Nestled between the Pacific ocean and idyllic mountains, Cloudhead's Vancouver Island game studio is a creative oasis. Based in an old fire station, their studio is an 8000 square foot historic building in the city centre. Discarding the fire pole has left plenty of space for room scale VR development, impromptu band practices after work and an annual charity haunted house.
Cloudhead's first main game title was Call of the Starseed, which was shown alongside the public reveal of SteamVR at the Game Developers’ Convention in 2015. After launching alongside the HTC Vive in April 2016, Call of the Starseed was bundled with the headset from August 2016 until April 2017. Starseed was again shown at the reveal of the SteamVR "Knuckles" controllers at Steam Dev Days 2016.
The title received critical acclaim, with TIME including it as one of its "Best 5 HTC Vive Launch Games". As of December 2016, the game remains the third highest-rated HTC Vive game by critics.
After multiple delays, the second episode, Heart of the Emberstone, was released on October 18, 2017 for HTC Vive and Oculus Rift with Oculus Touch. Happily, critical acclaim and player response was even more positive than with the first title. Many praised its storytelling, graphics and length.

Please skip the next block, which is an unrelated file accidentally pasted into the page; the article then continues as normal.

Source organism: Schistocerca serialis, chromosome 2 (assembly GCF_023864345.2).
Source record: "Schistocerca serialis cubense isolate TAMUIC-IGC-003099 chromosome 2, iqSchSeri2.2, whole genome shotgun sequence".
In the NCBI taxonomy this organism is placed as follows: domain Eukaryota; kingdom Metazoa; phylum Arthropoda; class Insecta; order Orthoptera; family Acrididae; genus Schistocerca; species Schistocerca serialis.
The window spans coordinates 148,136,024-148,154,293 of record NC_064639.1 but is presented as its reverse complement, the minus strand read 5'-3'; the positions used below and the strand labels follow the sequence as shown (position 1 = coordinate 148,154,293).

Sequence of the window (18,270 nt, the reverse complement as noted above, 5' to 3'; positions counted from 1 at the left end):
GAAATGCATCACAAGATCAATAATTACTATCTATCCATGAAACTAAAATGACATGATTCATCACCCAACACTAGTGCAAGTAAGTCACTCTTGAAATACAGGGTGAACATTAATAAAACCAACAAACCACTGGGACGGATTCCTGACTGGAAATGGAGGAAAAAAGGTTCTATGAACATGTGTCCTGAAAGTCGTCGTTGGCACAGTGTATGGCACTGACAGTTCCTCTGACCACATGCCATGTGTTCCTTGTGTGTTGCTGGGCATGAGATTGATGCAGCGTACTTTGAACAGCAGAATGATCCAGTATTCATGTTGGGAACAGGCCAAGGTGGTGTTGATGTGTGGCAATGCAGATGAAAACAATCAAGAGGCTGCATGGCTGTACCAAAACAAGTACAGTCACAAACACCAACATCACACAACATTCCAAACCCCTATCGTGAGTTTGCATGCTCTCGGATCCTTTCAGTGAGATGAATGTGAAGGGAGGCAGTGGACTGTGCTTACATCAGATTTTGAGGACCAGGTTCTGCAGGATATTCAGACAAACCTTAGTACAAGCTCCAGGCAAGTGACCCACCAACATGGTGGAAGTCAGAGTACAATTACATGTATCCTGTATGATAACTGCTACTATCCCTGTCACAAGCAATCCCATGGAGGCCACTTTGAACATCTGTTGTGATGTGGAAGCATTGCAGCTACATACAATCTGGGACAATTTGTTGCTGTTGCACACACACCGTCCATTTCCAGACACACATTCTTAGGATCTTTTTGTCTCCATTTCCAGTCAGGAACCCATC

More recently, Pistol Whip has become their latest smash hit, rocketing to the top of the charts. A game inspired by adrenalin-filled action movies like John Wick and Equilibrium, Pistol Whip injects you into a world of fast-paced shooting. You will shoot your way through an explosive batch of hand-crafted scenes, each set to their own pulse-pounding soundtrack. Shoot, reload and dodge bullets Matrix-style to the rhythm of the beat.
From garage-hacker beginnings, Cloudhead was among the first to introduce the use of hand-tracking into VR with the Razer Hydra, a motion control system designed for use with traditional PC games. Following a suite of experiments and demos, Cloudhead garnered the attention of industry heavyweight Valve and became one of the first developers for what would eventually become the HTC Vive.
As the Vive’s commercial release became imminent, Cloudhead committed to developing comfortable solutions for VR locomotion; a major barrier against mainstream adoption. Cloudhead introduced Comfort Mode (now “snap turns”), to mitigate vection in hardware without positional tracking. After the dawn of roomscale VR, Cloudhead developed Blink Locomotion (now “teleport”), as a vectionless form of movement intended for use in variable sized playspaces.
In 2016, Cloudhead became the first-ever developer to utilize VR performance capture, a method now used in major hollywood productions. Using VR, filmmakers can capture raw performance live within a CGI scene.
Cloudhead’s innovations have led them to be selected as a partnered developer for VR hardware since 2013; producing technical demos for the reveals of HTC Vive, SteamVR Knuckles and Valve Index.
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